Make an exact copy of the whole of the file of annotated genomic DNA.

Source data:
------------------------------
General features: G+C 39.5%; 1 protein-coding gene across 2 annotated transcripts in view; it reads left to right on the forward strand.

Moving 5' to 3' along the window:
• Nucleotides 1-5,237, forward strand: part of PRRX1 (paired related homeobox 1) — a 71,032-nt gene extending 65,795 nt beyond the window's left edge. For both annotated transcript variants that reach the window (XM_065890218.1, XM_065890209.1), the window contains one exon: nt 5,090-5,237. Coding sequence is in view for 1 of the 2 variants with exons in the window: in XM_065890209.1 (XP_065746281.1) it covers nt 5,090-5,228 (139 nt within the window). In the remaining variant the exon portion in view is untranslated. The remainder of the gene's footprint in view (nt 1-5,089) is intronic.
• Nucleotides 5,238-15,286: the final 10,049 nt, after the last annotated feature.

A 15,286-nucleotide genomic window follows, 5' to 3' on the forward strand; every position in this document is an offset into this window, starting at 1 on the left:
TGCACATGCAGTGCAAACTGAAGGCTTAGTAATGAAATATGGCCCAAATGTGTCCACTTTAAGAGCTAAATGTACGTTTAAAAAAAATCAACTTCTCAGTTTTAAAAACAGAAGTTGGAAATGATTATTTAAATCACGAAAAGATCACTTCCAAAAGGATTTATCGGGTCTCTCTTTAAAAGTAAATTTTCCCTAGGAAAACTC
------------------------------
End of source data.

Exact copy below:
General features: G+C 39.5%; 1 protein-coding gene across 2 annotated transcripts in view; it reads left to right on the forward strand.

Moving 5' to 3' along the window:
• Nucleotides 1-5,237, forward strand: part of PRRX1 (paired related homeobox 1) — a 71,032-nt gene extending 65,795 nt beyond the window's left edge. For both annotated transcript variants that reach the window (XM_065890218.1, XM_065890209.1), the window contains one exon: nt 5,090-5,237. Coding sequence is in view for 1 of the 2 variants with exons in the window: in XM_065890209.1 (XP_065746281.1) it covers nt 5,090-5,228 (139 nt within the window). In the remaining variant the exon portion in view is untranslated. The remainder of the gene's footprint in view (nt 1-5,089) is intronic.
• Nucleotides 5,238-15,286: the final 10,049 nt, after the last annotated feature.

A 15,286-nucleotide genomic window follows, 5' to 3' on the forward strand; every position in this document is an offset into this window, starting at 1 on the left:
TGCACATGCAGTGCAAACTGAAGGCTTAGTAATGAAATATGGCCCAAATGTGTCCACTTTAAGAGCTAAATGTACGTTTAAAAAAAATCAACTTCTCAGTTTTAAAAACAGAAGTTGGAAATGATTATTTAAATCACGAAAAGATCACTTCCAAAAGGATTTATCGGGTCTCTCTTTAAAAGTAAATTTTCCCTAGGAAAACTC